|Little Feat/The Tom Fuller Band - London, Shepherd’s Bush Empire - 8th February 2013|
|Written by Jim Rowland|
|Thursday, 21 February 2013 03:00|
Few American rock bands from the seventies have been so revered and highly regarded as Little Feat. If you count the likes of Led Zeppelin amongst your biggest fans, you must be doing something special right? And on albums such as ‘Sailin Shoes’, ‘Dixie Chicken’ and ‘Feats Don’t Fail Me Now’, Little Feat were doing just that.
That was, of course, a long time ago now, and original Little Feat main man Lowell George departed this world many years ago. Since the days of Lowell George though, Little Feat have soldiered on, with original and long standing members Bill Payne, Paul Barrere, Sam Clayton and Kenny Gradney, and tonight sees them hit London in support of their first new album in nine years, ‘Rooster Rag’.
First up though, is The Tom Fuller Band from Chicago. Tom Fuller has a confident and laid back demeanour, and in many places tonight really reminded me of a younger Ian Hunter. He has a good band behind him, and they delivered a really enjoyable, quirky and well received set which at various stages seemed to fuse the aforementioned Hunter, with acts as diverse as The Beatles, Tom Petty, Neil Young and even Todd Rundgren.
Half of Little Feat’s set tonight features material from the new ‘Rooster Rag’ album, which means they’ve got confidence in it, and rightly so, because the likes of ‘Rag Top Down’, ‘Salome’, ‘Rooster Rag’ and the excellent ‘Church Falling Down’ are all impressive. But of course with a band with the pedigree of Little Feat, it’s the old classics that people still want to hear, and throughout the set they get some of them at least, though not too many to be honest, with set opener ‘Spanish Moon’, an outstanding ‘Willin’, ‘Feel the Groove’, and set closers ‘Dixie Chicken’ and ‘Fat Man In The Bathtub’ giving us all a reminder of the Lowell George days. It also gives us a reminder that without Lowell George, this isn’t quite the same band. They deliver a good show, and are all outstanding seasoned musicians, but it does lack a bit in the vocal department when you inevitably compare it the sound of those old albums, and ‘Dixie Chicken’, one of their most famous songs, illustrates that the delivery is a little bit more lacklustre than it may have been in days gone by.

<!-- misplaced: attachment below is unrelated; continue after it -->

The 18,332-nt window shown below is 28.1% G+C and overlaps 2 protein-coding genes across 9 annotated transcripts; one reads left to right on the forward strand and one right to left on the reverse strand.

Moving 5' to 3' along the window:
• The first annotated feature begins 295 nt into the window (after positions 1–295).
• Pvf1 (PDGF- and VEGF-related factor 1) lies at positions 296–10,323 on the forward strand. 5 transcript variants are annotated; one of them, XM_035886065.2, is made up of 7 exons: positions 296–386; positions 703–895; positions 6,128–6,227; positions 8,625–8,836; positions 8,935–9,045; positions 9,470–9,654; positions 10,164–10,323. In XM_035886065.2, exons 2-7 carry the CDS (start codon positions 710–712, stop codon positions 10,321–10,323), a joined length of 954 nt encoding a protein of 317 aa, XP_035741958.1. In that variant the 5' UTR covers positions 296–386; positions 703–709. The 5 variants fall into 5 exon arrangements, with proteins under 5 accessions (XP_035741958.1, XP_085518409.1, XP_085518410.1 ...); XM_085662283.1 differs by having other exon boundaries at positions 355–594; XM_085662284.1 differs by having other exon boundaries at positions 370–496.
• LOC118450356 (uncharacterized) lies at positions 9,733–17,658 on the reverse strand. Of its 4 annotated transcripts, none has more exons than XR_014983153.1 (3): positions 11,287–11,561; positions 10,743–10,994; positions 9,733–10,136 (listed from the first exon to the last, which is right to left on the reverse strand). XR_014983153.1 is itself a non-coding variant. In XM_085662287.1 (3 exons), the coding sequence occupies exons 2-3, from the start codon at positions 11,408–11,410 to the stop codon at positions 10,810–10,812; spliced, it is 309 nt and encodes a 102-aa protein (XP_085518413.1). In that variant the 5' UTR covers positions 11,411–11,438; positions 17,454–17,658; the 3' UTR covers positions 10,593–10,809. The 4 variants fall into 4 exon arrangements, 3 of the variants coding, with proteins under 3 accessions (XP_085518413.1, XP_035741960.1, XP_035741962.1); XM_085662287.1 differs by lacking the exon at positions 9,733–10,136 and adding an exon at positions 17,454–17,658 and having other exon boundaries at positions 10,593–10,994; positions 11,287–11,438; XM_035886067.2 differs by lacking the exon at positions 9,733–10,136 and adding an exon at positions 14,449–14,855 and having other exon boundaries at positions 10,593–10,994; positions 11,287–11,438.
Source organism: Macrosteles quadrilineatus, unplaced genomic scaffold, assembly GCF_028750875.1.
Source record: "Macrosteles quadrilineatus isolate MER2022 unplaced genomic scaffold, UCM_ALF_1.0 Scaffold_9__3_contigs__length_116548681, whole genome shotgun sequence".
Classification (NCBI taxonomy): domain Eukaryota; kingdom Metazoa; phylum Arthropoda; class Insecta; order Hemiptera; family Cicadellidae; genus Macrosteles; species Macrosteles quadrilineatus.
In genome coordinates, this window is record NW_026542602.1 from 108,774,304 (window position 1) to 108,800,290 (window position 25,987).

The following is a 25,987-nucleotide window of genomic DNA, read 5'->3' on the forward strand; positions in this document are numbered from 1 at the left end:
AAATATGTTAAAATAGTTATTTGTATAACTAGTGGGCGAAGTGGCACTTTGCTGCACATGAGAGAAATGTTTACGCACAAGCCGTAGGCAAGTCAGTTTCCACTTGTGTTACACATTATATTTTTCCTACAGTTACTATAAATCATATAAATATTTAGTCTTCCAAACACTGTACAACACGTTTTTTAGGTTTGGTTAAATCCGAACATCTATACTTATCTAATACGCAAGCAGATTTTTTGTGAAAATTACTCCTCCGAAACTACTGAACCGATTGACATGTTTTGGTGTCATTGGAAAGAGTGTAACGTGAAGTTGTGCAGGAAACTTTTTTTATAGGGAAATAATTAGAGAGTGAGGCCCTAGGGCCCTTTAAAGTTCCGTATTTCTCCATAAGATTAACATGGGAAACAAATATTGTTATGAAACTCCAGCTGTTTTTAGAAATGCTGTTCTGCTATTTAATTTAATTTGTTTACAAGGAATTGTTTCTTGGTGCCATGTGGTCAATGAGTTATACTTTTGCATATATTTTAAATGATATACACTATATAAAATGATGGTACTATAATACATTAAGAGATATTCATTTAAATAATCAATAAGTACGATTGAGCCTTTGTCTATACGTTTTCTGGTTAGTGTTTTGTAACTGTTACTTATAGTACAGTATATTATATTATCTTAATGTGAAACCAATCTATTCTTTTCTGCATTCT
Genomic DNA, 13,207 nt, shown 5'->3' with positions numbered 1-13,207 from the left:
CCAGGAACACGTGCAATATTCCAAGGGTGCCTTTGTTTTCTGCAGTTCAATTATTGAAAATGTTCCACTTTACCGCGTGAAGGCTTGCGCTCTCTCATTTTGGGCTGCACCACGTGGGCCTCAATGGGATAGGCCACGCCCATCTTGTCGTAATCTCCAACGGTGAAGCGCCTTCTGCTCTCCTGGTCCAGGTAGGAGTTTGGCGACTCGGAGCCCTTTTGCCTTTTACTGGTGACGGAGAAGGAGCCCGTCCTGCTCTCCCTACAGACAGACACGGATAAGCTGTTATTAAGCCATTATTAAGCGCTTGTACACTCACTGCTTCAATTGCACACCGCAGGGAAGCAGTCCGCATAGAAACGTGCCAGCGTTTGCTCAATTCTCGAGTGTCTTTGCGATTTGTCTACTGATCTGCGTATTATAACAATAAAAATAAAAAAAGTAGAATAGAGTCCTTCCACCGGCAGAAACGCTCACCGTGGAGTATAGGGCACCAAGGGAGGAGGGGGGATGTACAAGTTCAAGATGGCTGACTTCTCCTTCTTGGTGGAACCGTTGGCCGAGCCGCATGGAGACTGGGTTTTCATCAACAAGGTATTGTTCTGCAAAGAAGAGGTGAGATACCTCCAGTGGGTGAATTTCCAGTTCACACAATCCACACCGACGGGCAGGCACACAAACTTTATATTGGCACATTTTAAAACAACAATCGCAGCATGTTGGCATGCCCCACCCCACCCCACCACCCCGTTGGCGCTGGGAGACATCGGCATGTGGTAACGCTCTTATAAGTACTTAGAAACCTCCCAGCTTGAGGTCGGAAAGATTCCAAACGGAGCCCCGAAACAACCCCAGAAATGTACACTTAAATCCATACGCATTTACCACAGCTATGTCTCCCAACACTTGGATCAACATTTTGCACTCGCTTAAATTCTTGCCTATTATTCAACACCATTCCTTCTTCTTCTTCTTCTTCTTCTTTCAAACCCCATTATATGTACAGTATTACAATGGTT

Tonight was a good, enjoyable show, but by no means outstanding. Still, considering Little Feat began in the sixties, and all the trials and tribulations they’ve been through since then, the fact that they’re still doing it, still putting out new records, and still selling out venues like this, is no mean feat.
[Photos Tom Fuller - Martin Porter and Little Feat - Noel Buckley]